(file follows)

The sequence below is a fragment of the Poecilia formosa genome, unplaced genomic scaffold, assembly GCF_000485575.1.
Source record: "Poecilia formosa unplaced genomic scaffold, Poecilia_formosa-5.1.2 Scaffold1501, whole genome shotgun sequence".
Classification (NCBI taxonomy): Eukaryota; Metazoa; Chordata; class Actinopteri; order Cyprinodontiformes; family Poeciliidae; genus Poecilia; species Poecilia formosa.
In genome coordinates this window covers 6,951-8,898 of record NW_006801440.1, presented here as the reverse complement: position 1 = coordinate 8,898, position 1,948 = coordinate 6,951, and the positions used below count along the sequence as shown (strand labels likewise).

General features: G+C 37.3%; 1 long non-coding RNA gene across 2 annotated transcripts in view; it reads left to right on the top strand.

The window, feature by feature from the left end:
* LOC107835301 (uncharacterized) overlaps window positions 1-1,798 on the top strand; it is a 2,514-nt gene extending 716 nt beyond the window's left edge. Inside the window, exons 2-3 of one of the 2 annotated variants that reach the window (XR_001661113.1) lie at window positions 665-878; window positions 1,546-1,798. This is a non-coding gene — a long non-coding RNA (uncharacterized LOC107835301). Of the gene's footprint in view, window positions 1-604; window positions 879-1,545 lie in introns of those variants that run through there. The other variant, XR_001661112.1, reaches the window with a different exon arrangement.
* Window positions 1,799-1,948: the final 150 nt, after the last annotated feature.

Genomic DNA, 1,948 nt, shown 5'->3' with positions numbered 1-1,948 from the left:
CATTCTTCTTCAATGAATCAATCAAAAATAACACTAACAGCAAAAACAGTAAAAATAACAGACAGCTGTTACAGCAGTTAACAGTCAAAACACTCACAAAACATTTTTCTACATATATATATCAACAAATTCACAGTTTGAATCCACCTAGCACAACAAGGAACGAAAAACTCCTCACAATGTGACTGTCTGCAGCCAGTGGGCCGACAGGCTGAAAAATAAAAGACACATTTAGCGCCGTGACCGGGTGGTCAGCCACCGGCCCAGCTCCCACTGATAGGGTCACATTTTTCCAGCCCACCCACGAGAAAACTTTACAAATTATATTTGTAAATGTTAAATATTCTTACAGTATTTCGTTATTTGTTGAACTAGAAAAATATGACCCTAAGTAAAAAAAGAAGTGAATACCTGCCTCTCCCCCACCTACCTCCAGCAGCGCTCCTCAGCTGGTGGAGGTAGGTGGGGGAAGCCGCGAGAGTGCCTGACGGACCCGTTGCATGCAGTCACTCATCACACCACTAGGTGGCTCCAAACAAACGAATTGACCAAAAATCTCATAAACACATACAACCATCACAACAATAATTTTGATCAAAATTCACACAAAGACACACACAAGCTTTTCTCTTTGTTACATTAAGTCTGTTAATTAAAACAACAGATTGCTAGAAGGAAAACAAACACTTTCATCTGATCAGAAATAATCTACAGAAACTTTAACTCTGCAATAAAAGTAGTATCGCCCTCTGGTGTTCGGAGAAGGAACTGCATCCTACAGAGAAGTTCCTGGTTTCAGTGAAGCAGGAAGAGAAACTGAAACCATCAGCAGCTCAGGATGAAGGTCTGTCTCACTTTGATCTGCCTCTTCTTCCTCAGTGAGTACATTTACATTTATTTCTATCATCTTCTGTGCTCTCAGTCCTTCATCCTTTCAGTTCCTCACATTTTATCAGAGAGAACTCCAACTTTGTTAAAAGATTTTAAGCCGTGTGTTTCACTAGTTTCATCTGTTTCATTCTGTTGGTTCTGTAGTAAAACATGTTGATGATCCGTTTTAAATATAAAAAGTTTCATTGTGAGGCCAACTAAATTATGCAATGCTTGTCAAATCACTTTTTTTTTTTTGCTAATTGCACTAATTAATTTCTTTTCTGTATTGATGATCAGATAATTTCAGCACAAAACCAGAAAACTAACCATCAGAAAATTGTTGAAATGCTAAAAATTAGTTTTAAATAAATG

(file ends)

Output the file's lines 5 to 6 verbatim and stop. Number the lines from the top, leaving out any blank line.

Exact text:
General features: G+C 37.3%; 1 long non-coding RNA gene across 2 annotated transcripts in view; it reads left to right on the top strand.

The window, feature by feature from the left end: